English R1B

Reading and Composition: Asian American Literature and the Rhetorics of Nation and Transnation

Section Semester Instructor Time Location Course Areas
10 Fall 2005 Audrey Wu Clark
TTh 3:30-5:00 262 Dwinelle

Other Readings and Media

"Bulosan, C.: America Is In the Heart

Eaton, E. [Sui Sin Far]: Mrs. Spring Fragance, ""Leaves from the Mental Portfolio of an Eurasian?

Hagedorn, J.: Dogeaters

Kingston, M. H.: The Woman Warrior

Okada, J.: No-No Boy

Course Reader "


"In recent years, Asian American studies has been influenced by postcolonial critiques of nationalism and the New American Studies? focus on American imperialism. This course is, in part, a comparative study of the framings of nation and transnation in Asian American literature before and after the Civil Rights Era. We will consider the following lines of inquiry: In what ways have early and post-1965 Asian American literature negotiated between the national and international protests of American capitalism and imperialism? How does the literature challenge and reflect the legal, cultural, economic, and social exclusion of Asian American groups? Can Robert Blauner?s concept of internal colonialism be used to describe the historical dynamics between white America and Asian America? We will also read these texts alongside their contemporary literary movements of realism, modernism and postmodernism. In doing so, we will attempt to determine the ways in which the interplay between the experimental and realist elements in each work delineates ideas about the Asian American self.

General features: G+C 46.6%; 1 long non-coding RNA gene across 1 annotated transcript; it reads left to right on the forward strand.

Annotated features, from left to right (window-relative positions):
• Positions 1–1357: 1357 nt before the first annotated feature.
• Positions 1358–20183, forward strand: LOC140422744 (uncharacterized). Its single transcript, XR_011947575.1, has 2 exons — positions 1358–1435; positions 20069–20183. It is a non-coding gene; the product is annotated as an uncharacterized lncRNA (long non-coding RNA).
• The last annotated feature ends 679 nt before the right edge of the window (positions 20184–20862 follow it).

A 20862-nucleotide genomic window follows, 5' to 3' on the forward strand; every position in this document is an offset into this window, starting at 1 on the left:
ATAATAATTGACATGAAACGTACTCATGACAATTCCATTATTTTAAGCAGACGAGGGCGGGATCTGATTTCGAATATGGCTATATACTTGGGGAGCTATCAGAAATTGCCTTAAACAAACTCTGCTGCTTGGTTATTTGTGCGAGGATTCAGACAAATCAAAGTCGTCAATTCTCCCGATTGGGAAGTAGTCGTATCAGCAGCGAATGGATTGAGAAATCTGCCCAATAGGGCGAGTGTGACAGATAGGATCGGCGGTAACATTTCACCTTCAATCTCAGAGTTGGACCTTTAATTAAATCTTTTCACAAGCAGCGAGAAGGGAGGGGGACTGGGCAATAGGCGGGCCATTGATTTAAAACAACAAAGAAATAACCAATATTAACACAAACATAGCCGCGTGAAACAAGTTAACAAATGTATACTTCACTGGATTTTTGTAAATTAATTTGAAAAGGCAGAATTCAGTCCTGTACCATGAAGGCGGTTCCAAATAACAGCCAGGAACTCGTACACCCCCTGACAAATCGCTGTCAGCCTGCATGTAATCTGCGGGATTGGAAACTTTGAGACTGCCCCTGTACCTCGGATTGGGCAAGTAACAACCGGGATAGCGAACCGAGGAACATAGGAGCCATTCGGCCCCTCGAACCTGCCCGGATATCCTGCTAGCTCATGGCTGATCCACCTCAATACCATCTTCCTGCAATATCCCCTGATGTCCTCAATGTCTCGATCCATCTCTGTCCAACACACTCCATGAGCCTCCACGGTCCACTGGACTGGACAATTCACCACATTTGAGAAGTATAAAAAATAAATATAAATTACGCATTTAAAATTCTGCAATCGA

Writing Requirements: Regular attendance and participation are mandatory. This course will acquaint you with the practice of close reading, expository writing, and research. You will be expected write and revise two longer, research-based essays (each 8 pages), write in-class essays, and participate in peer-editing. "

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